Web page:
Monday, January 14, 2019

Conservative evangelical leaders fiddle while Donald Trump burns down America

With how Trump's behavior has shut down our government, his lies about building a wall, and the news about his uncomfortably cozy relationship with Putin and Russia, one would think evangelical leaders would be leading the charge of alarm.

Naw. It's not like Trump is a gay man or lesbian attempting to marry or adopt. Or a transgender child simply looking to be safe while in school.

With all of this mess happening in so many directions, it is easy to forget how ingrained the evangelical right is in this situation with their unwavering support of Trump over the values they claim to hold and the excuses they've made for his past behavior. I think the somewhat forgetful nature of Americans is something they are counting on. My guess is that when it is all said and done, they are hoping they can re-assert themselves as sort of a moral voice.

Don't count on it, my friends. Your pandering of Trump was bad enough, but your attempt to be inconspicuous, pious, and the kings of cognitive dissonance  as he melts into a pool heated by his own inadequacies hasn't gone unnoticed.

We've seen how you've tried to assert yourself as a Christian leader, probably in hopes of attempting to make people forget the time you referred to Trump as a "baby Christian."

Or how you have attempted to become the "voice of reason" during this shutdown.

As if doing so would make everyone forget how your nauseating praise of Trump helped get us to this point. Praise like such:

Then again, some of you won't stop going all in for Trump, even exploiting your status as religious leaders to help him sell his untrue narrative:

Robert Jeffress
"By opposing this president and his desire to build a wall around our border, I believe the Democrats are morally liable for the death of children, the assault of women, of the humanitarian crisis we’re seeing at the border right now. . . ."So many people today are upset about government workers not receiving paychecks. I understand that, but when the president took the oath of office, it was not the office of paymaster of the United States making sure everybody got their checks on time."  - Robert Jeffress, First Baptist Dallas Church in Texas 

Tony Perkins
A wall may not solve everything, but it will solve some things. Take Yuma, Arizona, for instance. "The area had only about five miles of fencing in the mid-2000s, then saw the extent of its fencing increase tenfold. Illegal crossings plummeted," NRO's Rich Lowry points out. A wall, he argues, is actually a mild form of enforcement. It "doesn't involve deporting anyone. It doesn't separate families. It doesn't prosecute and detain anyone. It doesn't deny any illegal immigrant currently working in the United States a job. All it does is seek to avoid getting in a situation where these other things are necessary in the first place." A wall, Rich writes, "doesn't close down the border, or close us off to the world." But a wall is a reminder that we are a nation of laws, whose first commitment is to protect the people inside. Congressional Democrats may not be interested in real solutions. But until they are, there's little hope of preserving the America that so many people are desperate to call home. - Tony Perkins, Family Research Council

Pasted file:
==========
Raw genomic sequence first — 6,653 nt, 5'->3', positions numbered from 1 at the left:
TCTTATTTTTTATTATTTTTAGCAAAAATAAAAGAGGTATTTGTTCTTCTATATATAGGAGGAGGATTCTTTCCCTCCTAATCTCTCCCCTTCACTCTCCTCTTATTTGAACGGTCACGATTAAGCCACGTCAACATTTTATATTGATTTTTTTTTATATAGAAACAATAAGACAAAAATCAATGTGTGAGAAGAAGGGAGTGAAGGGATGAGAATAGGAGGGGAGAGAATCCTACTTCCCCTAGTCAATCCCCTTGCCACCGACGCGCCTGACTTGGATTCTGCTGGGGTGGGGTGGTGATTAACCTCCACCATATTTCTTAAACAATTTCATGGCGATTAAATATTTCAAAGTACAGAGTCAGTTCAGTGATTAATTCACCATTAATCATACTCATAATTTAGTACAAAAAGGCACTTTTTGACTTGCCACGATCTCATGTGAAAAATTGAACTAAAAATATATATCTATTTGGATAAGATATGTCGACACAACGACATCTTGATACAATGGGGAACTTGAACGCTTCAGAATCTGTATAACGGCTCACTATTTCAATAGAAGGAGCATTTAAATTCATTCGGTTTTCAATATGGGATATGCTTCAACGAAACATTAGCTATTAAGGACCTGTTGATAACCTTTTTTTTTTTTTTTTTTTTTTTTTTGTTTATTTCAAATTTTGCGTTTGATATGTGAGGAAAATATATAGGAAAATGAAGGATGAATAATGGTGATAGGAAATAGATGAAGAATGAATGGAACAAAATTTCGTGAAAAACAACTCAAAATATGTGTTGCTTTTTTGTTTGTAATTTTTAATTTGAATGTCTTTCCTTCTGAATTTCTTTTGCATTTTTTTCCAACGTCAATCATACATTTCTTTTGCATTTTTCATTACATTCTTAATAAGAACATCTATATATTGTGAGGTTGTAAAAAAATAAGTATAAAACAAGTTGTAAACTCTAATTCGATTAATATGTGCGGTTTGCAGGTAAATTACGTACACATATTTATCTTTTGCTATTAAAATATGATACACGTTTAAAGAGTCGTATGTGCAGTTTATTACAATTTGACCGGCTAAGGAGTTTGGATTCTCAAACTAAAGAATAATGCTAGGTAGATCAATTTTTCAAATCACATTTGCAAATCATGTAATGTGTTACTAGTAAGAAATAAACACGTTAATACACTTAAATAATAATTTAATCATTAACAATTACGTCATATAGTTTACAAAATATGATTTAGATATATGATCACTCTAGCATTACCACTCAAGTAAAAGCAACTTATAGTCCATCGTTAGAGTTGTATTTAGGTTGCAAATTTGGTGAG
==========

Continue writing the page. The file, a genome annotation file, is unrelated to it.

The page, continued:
And then some of you, such as Matt Barber below, can't devote enough time to be concerned about such matters as the shutdown, Trump's wall, or even questions about his relationship with Russia because you are too busy acting like circling vultures as you watch news about the health of SCOTUS Justice Ruth Bader Ginsberg. Hoping no doubt  that something rather detrimental will cause her to resign from the court

The point is this.  I simply think  it should be noted how these so-called religious groups and leaders, who in the past claimed that gay couples being allowed to marry would usher in one of the greatest threat to America,  freely opened the door to the chaos of a genuine threat with their unwavering pandering of Trump. None of these groups or individuals should be allowed to get away with it without some scrutiny or demand for accountability.

The responsibility of being a religious leader or organization is a serious thing which should never be taken lightly. It is not bought nor should it be given away freely. The status is given with the proviso that you won't exploit or misuse it. If you do these thing, it should be taken away from you.  And you should made to prove that you deserve having it again.

Franklin Graham, Robert Jeffress, James Dobson, and the rest  who flocked around Trump as if he were the Second Coming have a lot proving to do. When all of this is said and done, they will have a lot to answer for. And they should be made to give those answers.  

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